BOSTON--Dozens of priests are sacked over child-abuse accusations. New lawsuits worth millions are filed as previously unknown victims phone lawyers. Irate parishioners from Boston to Palm Beach chop donations to avoid paying for huge settlements.
"Now that the silence has been broken, dioceses across the country face mountains of debt, even bankruptcy," one news magazine reported recently.
The financial toll is real enough - and will vary sharply from one diocese to another - but the image of looming financial collapse ignores the vast wealth of the Roman Catholic church in America, which extends from real estate holdings to parochial schools.
Even with the prospect of fresh child-abuse lawsuits that could double the billion-dollar tally of settlements already reached, the bankruptcy of even a single diocese is unlikely, church financial analysts say.
Several overlooked factors will limit long-term financial damage to the church to manageable levels, these analysts say.
First, while on one level the ancient church appears monolithic in its priest-to-pope hierarchy, its highly decentralized legal structure in the US is as resilient in its own way as the Internet, which was designed to survive nuclear war. The 188 dioceses in the United States are distinct entities that cannot readily be sued as a group and will effectively compartmentalize the financial fallout from any new lawsuits, observers say.
"It's like McDonald's," says Anson Shupe, a sociologist at Indiana-Purdue University in Fort Wayne who studies finances and abuse within churches. "There is no one Catholic church in the United States. They are all separate corporate entities - a bunch of franchises."
According to one of the few existing financial analyses of overall church finances, the Catholic church in America receives more than $13 billion in contributions and other income annually - in excess of $253 million a week. Such income means the church can absorb even a major financial blow without lasting damage, several observers say.
"The concept of bankruptcy doesn't apply here," says Dean Hoge, director of the Life Cycle Institute at the Catholic University of America in Washington.
Dr. Hoge should know. He and a handful of church colleagues have analyzed the church's finances over the past decade, particularly its income from contributions. What's clear is that the church's income and assets--plus wealthy contributors who might be called upon in a pinch--can cover almost any conceivable emerging liability.
A 1997 article in the Catholic weekly "America" entitled "The church is not broke," rebutted popular perceptions that giving had slowed. Author Joseph Claude Harris, a church financial analyst from Seattle, put revenue for 19,000 parishes and 8,300 schools nationwide at $13.2 billion. Those estimates, from an analysis by Harris, are the best available today, Hoge says.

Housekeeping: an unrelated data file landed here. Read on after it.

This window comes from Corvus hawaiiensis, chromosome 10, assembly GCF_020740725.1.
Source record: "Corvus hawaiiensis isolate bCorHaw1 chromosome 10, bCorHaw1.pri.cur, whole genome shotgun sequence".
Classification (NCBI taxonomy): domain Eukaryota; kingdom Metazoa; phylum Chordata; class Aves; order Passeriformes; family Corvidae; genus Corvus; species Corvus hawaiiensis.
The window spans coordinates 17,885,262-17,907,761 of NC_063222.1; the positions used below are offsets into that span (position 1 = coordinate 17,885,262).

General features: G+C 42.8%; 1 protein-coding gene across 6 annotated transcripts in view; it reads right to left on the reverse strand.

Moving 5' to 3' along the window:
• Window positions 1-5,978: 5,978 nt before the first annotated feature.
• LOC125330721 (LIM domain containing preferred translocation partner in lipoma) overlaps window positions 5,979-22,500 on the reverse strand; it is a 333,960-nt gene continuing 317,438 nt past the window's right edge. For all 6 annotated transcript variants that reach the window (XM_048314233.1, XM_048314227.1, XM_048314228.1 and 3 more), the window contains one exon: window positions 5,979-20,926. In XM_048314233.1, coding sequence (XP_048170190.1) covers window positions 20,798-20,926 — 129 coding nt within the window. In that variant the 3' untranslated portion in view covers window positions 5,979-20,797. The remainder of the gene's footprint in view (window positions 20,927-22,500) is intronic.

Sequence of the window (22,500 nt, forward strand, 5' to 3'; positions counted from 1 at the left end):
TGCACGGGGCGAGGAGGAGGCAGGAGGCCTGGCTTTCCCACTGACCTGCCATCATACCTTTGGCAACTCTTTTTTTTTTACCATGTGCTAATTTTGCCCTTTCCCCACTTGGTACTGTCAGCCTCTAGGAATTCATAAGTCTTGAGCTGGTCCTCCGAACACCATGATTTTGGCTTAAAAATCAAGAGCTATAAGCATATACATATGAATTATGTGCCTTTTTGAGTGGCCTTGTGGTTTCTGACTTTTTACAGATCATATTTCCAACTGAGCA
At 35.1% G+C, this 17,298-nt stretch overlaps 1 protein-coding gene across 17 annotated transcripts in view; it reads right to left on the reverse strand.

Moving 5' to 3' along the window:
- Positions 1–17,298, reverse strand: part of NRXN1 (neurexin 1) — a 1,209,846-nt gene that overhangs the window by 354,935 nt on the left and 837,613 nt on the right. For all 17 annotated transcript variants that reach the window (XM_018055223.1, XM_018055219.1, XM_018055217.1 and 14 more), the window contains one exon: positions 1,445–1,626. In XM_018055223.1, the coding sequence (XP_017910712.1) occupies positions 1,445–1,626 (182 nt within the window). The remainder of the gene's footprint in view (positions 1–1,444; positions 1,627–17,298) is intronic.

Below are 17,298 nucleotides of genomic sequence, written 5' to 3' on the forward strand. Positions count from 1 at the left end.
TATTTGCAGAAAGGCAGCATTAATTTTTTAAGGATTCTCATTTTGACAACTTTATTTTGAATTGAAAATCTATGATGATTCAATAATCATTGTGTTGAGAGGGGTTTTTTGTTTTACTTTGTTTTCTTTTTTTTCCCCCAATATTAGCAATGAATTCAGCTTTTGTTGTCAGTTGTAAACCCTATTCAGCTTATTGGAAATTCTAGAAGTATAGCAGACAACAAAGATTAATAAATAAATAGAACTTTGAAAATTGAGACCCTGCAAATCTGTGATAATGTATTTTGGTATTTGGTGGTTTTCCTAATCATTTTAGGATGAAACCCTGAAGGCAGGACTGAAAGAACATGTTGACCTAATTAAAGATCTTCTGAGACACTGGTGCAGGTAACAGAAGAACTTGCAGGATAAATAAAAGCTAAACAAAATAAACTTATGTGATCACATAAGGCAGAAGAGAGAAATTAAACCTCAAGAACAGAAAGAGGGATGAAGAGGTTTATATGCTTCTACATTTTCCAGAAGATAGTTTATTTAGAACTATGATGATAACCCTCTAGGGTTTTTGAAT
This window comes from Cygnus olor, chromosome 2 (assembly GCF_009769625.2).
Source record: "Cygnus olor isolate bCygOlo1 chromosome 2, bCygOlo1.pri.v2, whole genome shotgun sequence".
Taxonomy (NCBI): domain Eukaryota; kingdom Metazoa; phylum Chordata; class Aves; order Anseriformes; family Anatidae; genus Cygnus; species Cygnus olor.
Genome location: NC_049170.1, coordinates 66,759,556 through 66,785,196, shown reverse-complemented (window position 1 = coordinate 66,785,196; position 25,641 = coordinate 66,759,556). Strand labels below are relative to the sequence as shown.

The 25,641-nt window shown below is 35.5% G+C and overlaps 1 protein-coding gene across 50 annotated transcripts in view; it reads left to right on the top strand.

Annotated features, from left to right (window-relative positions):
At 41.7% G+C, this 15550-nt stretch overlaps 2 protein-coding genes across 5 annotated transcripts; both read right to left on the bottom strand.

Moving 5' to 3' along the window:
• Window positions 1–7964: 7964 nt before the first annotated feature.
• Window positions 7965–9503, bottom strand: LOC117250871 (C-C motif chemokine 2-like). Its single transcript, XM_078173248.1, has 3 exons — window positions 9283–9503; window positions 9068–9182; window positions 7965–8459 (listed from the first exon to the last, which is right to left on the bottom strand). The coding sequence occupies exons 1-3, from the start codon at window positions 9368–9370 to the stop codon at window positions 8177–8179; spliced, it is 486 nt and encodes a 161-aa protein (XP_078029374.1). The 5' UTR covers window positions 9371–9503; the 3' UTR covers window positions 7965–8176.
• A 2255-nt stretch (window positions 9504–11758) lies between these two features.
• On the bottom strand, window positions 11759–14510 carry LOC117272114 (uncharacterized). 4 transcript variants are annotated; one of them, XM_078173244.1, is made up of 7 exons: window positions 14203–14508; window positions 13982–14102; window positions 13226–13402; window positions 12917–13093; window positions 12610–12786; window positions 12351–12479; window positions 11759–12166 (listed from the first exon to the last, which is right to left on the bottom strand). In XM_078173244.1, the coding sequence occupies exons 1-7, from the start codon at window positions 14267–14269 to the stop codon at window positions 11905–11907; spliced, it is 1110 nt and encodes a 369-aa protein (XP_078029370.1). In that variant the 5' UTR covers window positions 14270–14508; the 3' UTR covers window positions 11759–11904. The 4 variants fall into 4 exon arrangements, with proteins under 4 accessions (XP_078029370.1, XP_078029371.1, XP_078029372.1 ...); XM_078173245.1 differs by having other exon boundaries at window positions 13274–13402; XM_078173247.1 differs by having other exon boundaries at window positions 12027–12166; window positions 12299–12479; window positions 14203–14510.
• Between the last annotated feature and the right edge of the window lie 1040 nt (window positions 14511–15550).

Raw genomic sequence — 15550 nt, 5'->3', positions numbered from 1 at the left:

That total has also undoubtedly grown in the intervening years. Church membership has risen from about 55.5 million members in 1994, the year used in the 1997 analysis, to about 62 million today, Hoge says.
The Archdiocese of Boston is one of the richest dioceses in the country. The Boston Globe reported the cost of settlements in the case of pedophile priest John Geoghan at about $100 million. And other suits are being filed. Eventually, it could cost the diocese dearly.
Lessons from the past show dioceses are resilient. In Dallas, a $119 million court judgment was negotiated down to a $23 million payment in 1998, and finances are doing well today, a diocese spokesman recently reported. The Santa Fe diocese has paid out more than $40 million, but is on a sound footing, its officials report. And there are similar echoes in dioceses in Stockton, Calif., ($30 million) and others.
"I don't see any one diocese going bankrupt because I think the others will help bail them out if it gets to that," says Charles Zech, a professor of economics at Villanova University and an expert on church finances.
The Vatican, by contrast, is not seen by many as willing to bail out what it considers the rich dioceses of America. More likely, dioceses might band together to help struggling peers.
Even critics like A.W. Richard Sipe, a former priest who has studied sexual abuse within the church, agrees with that assessment. He and others say the Catholic church in the United States faces a crisis of a magnitude and severity that will test both finances and resolve--and the resilience of parishioners, priests, and bishops. The financial threat will likely prod changes of how priests are selected, and other shifts--but will stop far short of being a full-blown disaster, they say.
But there are legal uncertainties. On Friday, a Missouri man speaking anonymously, announced an unusual lawsuit seeking restitution and triple damages, for abuse by a priest, from three Catholic dioceses under the federal racketeering law designed to target organized crime. Victory in the suit could mean huge liabilities, but legal experts whether the strategy will succeed.
There are also questions on the income side. Zech and others see only localized impact on contributions in dioceses where scandals emerge. And even that may not prevent giving, but simply divert it. In the Archdiocese of Santa Rosa, for instance, where a sex-and-finance scandal emerged in 1999, churchgoers switched gears to give directly to their local parish church, not the diocese.